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Majority of Veterans Interested in Sharing Personal Health Record Information with Caregivers and non-VA Healthcare Providers


BACKGROUND:
Electronic personal health records (PHRs) are increasingly available as tools to better inform individuals about their health and actively engage patients in their healthcare. A potential benefit of the PHR – one that has yet to be fully realized by most systems – is the opportunity to enhance communication among the network of individuals who care for patients. Patients frequently receive care from multiple healthcare providers, and many with chronic conditions also receive care from family members and/or friends. While shared PHRs could improve communication among patients, their caregivers, and their dispersed healthcare team, few PHRs offer this feature. This study explored patient preferences regarding shared access to electronic health information by surveying 18,471 individuals who used VA’s personal health record – My HealtheVet – between 7/7/10 and 10/4/10. My HealtheVet was designed to complement traditional clinical services and to empower patients and their families to play more active roles in their healthcare. Currently, My HealtheVet is linked to only some portions of Veterans’ medical records (e.g., medication lists, lab records), but VA is in the process of expanding these linkages, and Veterans can now use My HealtheVet to communicate with their primary care providers via Secure Messaging.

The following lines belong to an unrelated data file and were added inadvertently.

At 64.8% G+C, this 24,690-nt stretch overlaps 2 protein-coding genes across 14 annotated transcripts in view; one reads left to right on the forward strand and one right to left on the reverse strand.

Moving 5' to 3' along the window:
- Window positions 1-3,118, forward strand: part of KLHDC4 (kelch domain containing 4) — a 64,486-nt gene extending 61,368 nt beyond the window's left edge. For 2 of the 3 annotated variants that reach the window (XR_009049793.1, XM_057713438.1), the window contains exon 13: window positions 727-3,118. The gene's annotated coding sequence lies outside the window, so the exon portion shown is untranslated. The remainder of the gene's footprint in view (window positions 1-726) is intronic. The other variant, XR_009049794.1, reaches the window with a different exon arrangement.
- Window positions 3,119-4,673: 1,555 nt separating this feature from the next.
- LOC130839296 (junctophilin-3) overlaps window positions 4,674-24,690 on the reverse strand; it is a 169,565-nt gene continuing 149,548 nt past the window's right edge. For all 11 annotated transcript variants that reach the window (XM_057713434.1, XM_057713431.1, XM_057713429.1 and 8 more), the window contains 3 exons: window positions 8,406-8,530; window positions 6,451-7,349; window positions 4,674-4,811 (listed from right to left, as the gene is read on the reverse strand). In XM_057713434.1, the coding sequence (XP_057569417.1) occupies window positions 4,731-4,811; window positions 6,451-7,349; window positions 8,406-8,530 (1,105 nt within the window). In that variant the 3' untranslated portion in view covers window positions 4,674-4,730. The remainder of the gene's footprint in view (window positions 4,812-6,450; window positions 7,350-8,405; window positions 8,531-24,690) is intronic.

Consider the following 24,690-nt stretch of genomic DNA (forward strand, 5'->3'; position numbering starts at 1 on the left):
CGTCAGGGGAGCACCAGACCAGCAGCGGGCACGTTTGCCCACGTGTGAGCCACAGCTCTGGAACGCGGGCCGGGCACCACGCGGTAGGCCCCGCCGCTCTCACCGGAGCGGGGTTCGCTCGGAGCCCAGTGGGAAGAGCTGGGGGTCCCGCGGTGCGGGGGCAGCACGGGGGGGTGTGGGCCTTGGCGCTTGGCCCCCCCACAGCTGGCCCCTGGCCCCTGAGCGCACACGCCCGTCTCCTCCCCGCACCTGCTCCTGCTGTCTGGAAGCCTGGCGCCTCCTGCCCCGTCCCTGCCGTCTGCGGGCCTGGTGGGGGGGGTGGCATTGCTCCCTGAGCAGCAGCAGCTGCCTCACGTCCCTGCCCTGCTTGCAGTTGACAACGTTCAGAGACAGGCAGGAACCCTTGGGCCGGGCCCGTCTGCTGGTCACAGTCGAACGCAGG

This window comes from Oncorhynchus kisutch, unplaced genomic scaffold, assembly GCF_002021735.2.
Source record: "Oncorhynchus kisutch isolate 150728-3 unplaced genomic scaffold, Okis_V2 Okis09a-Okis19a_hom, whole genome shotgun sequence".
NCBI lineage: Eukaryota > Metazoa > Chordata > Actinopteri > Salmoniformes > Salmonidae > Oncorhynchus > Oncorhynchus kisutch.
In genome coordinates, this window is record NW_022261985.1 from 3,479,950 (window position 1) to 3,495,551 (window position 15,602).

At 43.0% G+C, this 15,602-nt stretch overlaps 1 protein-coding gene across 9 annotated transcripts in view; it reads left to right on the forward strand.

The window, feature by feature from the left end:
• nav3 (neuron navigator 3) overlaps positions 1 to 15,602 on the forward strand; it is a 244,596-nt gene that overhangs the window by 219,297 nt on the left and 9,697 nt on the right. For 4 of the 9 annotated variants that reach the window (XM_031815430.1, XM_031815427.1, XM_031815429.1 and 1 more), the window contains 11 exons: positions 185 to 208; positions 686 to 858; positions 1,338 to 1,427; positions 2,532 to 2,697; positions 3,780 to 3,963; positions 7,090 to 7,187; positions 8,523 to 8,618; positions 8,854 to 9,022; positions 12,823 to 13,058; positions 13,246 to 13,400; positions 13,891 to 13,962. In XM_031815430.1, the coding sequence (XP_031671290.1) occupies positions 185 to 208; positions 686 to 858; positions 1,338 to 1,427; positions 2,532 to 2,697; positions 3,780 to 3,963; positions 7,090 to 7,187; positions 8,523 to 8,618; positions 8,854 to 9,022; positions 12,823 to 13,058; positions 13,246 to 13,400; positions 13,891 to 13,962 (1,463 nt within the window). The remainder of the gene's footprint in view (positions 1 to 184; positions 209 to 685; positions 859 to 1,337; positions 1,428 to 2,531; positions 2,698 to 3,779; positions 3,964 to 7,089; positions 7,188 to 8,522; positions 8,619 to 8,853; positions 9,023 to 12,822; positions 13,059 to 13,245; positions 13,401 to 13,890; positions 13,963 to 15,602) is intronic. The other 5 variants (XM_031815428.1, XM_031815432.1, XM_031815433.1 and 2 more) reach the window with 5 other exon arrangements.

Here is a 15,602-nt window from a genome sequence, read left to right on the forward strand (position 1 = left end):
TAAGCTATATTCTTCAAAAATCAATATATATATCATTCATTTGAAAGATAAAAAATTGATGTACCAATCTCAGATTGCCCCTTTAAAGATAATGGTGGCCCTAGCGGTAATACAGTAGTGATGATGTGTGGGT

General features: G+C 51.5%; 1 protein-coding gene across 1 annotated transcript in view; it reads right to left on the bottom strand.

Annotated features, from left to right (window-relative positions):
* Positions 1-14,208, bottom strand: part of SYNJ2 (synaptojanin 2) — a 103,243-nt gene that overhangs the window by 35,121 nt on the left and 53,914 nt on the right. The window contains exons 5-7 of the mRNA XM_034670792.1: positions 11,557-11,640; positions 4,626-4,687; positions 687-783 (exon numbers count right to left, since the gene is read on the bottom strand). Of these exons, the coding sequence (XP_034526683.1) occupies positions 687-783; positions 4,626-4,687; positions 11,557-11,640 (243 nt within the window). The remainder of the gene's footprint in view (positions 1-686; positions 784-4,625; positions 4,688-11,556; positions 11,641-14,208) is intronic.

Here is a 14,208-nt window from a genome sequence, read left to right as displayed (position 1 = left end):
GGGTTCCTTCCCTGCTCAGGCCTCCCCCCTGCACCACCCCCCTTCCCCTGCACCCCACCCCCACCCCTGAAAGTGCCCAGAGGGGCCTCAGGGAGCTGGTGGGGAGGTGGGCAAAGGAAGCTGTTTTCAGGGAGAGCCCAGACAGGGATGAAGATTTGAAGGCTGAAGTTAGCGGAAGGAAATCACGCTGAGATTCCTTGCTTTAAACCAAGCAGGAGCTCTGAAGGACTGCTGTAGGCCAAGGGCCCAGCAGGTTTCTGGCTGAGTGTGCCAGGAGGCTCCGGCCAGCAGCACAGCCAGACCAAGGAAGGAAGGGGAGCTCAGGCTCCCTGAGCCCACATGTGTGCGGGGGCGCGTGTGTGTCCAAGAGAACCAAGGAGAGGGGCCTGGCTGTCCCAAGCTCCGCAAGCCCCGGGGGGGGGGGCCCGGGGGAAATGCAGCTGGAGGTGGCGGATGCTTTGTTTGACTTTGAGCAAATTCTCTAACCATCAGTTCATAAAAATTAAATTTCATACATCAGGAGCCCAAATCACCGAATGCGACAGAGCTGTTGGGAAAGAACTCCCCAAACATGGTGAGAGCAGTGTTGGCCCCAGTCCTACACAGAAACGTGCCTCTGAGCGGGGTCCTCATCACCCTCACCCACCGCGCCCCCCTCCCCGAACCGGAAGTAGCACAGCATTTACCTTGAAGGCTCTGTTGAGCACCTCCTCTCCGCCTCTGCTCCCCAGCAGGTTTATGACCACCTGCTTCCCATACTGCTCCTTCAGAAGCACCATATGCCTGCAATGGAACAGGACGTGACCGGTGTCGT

FINDINGS:

  • A majority (79%) of My HealtheVet users were interested in sharing access to their PHR with someone outside the VA healthcare system: 62% with a spouse/partner, 23% with a child, 15% with another family member, and 25% with a non-VA healthcare provider.
  • Preferences regarding degree of access varied based on the type of information being shared, the type of activity being performed, and the respondent’s relationship with the person. For example, My HealtheVet users were more likely to express interest in delegating certain activities, such as communication with care providers and entering health information, to an unrelated caregiver (73% and 80%, respectively) than to a spouse or partner (65% and 74%, respectively).
  • Interest in sharing access to My HealtheVet was modestly, but significantly, greater among older Veterans and men, but did not vary by health status.

IMPACT:

  • These findings are being used to inform the development and prioritization of requirements for My HealtheVet account delegation and enhancements for Secure Messaging and the VA Blue Button.

LIMITATIONS:

  • The survey completion rate was 41%, therefore results may not be generalizable to all My HealtheVet users.

AUTHOR/FUNDING INFORMATION:
This study was partly funded through VA. Dr. Zulman is an investigator at HSR&D’s Center for Health Care Evaluation, Palo Alto, CA.

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What are HSR&D Publication Briefs?

HSR&D requires notification by HSR&D-funded investigators about all articles accepted for publication. These journal articles are reviewed by HSR&D and publication briefs or summaries are written for a select number of articles that are then forwarded to VHA Central Office leadership to keep them informed about important findings or information. Articles to be summarized are selected by HSR&D based on timeliness of the findings, interest of leadership, or potential impact on the organization. Publication briefs are written for only a small number of HSR&D published articles. Visit the HSR&D citations database for a complete listing of HSR&D articles and presentations.